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Texas Veteran overcoming trauma, connecting community through poetry

Aaron Rollins.jpeg
Posted at 1:33 PM, Apr 09, 2022
and last updated 2022-04-10 06:14:00-04

WACO, Texas — “Rose is a rose is a rose...” They're three different words, from one poem – Gertrude Stein’s “Sacred Emily”

"Let’s think about it.”

"Rose is a rose is a rose is a rose"
Gertrude Stein's poem Sacred Emily,1922

Aaron Rollins is an administrator and a member of the Waco Poets Society.

“You define a rose,” Rollins said. “What is a rose? Well, a rose is a rose."

In analyzing the meaning of those three words in Stein’s “Sacred Emily," Rollins says he’s reminded of a variety of ways a specific person can interpret poetry.

"You can look at it literally or transform it into something that has broader application,” Rollins said. "Can you change a rose? No. A rose is a rose."

A spark of thought leads to a fusion of the emotions in our hearts with the ideas in our heads.

"I am who I am and I am who I am I can't change that," said Rollins.

Rollins works at the Veteran Affairs Hospital in Temple.

"I define poetry as a medium to express feelings that I can't express in other ways," he said.

Aaron Rollins is an administrator of the Waco Poets Society and Veteran.

Rollins said the organization provides a platform where a plethora of perspectives is shared. People share poems about the beauty connecting us.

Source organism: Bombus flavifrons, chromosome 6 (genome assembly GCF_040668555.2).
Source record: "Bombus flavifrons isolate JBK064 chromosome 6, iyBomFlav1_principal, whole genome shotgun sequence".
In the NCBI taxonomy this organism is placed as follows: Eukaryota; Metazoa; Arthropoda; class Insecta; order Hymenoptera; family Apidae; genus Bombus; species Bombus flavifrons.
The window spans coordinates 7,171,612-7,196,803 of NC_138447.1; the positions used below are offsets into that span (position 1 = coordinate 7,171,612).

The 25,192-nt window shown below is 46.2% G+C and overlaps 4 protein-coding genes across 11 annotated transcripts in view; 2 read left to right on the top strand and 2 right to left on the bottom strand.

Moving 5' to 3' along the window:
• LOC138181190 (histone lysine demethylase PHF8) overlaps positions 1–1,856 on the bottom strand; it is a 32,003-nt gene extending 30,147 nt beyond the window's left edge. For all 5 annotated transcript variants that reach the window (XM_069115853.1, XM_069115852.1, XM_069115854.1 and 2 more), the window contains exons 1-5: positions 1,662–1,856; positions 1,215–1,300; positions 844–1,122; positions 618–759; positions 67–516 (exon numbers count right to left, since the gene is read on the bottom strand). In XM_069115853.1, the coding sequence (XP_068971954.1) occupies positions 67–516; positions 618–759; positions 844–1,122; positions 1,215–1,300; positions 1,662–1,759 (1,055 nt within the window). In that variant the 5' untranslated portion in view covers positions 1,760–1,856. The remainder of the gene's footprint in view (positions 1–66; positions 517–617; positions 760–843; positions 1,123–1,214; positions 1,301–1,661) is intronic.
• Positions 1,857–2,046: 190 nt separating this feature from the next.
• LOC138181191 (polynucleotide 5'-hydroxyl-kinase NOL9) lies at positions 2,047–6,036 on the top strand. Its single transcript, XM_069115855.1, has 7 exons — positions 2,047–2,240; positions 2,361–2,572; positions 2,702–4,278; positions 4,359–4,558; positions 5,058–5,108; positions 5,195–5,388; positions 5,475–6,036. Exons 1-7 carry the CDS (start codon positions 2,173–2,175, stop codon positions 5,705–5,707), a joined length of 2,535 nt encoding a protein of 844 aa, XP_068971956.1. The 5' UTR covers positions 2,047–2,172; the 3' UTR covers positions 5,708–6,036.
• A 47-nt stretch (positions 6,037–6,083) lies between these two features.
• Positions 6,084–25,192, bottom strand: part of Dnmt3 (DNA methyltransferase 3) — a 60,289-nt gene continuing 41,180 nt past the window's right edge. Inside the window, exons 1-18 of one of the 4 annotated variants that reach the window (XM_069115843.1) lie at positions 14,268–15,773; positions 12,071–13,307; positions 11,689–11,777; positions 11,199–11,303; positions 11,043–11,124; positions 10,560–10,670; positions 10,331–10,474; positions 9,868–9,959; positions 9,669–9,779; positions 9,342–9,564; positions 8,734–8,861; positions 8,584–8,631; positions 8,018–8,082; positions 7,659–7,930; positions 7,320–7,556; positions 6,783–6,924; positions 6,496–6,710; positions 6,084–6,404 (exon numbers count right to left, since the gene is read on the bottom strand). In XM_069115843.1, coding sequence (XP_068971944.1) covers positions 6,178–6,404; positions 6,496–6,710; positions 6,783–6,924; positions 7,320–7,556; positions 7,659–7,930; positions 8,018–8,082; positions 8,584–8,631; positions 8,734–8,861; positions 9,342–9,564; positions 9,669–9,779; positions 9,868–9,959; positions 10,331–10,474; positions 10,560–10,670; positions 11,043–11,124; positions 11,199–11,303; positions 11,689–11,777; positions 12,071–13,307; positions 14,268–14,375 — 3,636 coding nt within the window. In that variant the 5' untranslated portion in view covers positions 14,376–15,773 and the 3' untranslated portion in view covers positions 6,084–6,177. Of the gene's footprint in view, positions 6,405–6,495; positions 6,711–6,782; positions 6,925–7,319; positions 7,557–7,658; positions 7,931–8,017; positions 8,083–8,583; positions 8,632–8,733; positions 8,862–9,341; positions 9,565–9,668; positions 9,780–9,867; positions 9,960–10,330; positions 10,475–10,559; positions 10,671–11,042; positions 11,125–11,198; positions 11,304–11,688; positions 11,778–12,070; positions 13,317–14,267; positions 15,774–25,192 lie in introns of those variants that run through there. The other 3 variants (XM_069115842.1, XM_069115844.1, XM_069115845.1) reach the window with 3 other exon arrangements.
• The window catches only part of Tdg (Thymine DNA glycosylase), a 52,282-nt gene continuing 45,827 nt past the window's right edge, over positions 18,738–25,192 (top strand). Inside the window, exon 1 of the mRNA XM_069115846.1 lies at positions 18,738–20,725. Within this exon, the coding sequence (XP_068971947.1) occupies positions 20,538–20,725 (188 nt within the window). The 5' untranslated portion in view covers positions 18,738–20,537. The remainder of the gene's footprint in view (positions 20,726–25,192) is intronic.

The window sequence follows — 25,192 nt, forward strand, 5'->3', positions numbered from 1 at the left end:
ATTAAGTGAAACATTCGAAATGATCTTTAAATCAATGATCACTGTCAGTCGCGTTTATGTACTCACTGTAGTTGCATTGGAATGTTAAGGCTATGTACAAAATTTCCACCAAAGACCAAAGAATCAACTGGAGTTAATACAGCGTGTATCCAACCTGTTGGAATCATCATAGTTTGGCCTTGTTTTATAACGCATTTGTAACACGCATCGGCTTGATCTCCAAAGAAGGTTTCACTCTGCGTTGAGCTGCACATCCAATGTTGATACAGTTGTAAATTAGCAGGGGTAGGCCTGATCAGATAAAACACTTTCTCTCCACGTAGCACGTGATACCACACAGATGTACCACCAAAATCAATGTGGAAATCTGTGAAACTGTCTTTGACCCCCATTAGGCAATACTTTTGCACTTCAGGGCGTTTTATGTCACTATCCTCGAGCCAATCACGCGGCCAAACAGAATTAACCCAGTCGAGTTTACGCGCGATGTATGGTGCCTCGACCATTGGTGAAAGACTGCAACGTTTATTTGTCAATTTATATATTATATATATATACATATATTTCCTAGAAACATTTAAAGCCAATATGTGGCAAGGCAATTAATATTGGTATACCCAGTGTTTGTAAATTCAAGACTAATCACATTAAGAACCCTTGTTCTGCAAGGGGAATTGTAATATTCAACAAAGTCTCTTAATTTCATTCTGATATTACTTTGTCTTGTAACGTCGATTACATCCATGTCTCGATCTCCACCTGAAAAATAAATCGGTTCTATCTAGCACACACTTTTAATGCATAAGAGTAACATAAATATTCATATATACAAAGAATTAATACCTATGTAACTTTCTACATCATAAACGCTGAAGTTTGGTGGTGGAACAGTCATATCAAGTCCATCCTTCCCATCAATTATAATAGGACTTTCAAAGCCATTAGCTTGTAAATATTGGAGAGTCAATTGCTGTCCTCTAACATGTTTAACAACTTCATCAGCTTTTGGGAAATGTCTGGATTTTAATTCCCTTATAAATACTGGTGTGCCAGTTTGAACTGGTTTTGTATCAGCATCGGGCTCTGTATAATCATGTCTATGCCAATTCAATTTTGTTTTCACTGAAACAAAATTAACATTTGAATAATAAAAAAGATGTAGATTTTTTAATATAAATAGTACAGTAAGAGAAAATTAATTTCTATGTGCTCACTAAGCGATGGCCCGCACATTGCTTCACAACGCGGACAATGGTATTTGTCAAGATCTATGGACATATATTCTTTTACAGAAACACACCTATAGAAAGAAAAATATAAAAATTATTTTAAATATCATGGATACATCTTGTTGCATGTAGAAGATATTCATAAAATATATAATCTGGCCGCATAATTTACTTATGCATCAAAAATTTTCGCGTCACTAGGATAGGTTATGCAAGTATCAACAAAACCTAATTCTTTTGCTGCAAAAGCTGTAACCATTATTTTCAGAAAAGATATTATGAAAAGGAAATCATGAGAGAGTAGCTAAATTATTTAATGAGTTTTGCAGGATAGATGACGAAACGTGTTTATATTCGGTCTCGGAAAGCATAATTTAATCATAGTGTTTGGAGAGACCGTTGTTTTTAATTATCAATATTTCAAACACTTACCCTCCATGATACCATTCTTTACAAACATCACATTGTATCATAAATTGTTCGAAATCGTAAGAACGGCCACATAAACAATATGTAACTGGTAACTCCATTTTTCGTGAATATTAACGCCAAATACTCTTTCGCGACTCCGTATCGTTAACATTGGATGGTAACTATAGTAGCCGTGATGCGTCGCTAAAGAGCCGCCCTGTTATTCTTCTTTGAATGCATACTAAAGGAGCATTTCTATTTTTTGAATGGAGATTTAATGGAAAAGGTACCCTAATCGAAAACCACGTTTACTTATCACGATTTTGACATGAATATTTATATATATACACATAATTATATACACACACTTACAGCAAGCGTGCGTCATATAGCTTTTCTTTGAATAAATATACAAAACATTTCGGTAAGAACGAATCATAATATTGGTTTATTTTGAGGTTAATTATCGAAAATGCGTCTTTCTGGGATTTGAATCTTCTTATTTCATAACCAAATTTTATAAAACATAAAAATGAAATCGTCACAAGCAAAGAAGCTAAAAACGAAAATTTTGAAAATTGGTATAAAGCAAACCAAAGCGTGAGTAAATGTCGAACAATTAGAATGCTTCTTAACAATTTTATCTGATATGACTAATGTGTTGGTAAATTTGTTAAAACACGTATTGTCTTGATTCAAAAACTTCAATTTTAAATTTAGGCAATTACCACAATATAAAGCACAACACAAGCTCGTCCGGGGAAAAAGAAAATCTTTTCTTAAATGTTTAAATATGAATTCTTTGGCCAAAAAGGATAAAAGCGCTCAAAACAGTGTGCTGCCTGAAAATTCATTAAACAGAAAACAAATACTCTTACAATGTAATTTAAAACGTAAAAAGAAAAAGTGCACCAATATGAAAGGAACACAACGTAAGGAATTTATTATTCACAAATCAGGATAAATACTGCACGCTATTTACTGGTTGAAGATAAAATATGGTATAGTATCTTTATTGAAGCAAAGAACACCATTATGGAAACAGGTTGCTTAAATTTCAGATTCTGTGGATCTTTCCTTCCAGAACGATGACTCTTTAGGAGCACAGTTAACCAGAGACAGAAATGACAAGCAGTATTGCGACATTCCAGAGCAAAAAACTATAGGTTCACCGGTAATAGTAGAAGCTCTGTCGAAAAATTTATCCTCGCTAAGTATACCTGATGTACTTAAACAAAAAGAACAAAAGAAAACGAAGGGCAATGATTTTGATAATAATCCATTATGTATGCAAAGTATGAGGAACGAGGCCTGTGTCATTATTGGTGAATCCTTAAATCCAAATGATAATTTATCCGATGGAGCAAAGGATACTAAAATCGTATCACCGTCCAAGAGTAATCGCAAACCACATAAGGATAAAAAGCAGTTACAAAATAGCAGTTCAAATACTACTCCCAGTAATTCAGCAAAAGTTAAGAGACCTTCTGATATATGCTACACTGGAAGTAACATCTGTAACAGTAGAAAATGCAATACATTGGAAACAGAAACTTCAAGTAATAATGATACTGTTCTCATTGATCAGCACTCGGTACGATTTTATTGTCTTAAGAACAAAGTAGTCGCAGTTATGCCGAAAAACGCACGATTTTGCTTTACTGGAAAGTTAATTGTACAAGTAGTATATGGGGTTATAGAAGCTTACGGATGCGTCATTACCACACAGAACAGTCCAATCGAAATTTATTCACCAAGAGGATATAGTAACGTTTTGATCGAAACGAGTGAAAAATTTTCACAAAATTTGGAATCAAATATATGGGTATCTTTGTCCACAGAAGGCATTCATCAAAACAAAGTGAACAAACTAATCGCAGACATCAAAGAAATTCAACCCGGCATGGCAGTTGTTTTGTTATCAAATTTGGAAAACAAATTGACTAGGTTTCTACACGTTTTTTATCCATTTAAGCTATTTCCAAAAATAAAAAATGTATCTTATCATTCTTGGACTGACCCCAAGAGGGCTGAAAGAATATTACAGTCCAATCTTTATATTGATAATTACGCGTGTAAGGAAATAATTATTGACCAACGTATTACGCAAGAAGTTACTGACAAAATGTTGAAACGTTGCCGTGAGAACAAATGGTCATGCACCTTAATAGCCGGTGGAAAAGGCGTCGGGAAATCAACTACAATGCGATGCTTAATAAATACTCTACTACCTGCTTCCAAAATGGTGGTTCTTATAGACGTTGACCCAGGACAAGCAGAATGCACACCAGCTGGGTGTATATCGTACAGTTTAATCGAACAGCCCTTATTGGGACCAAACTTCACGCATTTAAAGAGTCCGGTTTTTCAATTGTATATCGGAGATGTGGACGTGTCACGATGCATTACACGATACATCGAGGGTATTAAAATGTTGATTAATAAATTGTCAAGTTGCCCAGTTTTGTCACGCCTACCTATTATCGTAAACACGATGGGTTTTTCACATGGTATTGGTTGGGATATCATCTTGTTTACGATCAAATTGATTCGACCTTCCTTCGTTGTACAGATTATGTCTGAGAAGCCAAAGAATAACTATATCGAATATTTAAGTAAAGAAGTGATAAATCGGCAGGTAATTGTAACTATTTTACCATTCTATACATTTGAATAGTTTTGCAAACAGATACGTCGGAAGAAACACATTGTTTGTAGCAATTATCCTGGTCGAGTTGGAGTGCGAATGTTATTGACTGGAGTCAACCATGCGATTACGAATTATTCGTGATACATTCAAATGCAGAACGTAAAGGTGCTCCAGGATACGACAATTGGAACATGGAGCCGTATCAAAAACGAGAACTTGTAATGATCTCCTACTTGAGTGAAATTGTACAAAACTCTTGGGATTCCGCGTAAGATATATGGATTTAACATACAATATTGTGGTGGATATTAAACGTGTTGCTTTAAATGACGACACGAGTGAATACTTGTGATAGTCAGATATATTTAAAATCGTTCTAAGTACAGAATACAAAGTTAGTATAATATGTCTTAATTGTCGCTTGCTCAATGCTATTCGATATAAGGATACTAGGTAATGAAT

"Appreciation of beauty; stuff like nature or in people," he said. To the grey areas of division that remain.

"Relationship stuff. Lots of relationship stuff," said Rollins.

Experiences of people who perhaps feel alone in the dark.

"We have people who are sexual abuse victims. Mental health patients," Rollins said.

To those who perhaps, feel invisible.

Semper Fi Fund logo on Aaron Rollins shirt.

"My first deployment was 3rd Battalion, six Marines over to the Al Anbar province in Iraq,” Rollins said. “And my second deployment was with a combat advising team in Afghanistan."

For Rollins, talking about his past just wouldn’t be possible on the street.

"I just can't walk out to somebody and be like, 'hey, I'm Christopher Aaron Rollins. I was hit by an IED blast in June of 2008. How are you doing'?" he said.

His pain may be hard to put into sentences on the street. But through poetry, a few words can say a lot about his past.

"I'm giving my hip and knee,” Rollins said. “I'm always in pain. I have hearing loss. It's hard for me to drive at night because."

From the platform, perspective of his past.

“So poetry has allowed me to get those feelings out and become a better-adjusted person."

But maybe down from the platform we can see they’re saying more about his future and see poetry changing lives right here in Waco.

This month the Waco Poets Society will have two events.

Jubilee Theater

The first is an open mic this Saturday at the Jubilee Theatre from 6-8 p.m.

The second event will be at Cultivate 712 in the undercroft on April 23 from 6-8 p.m.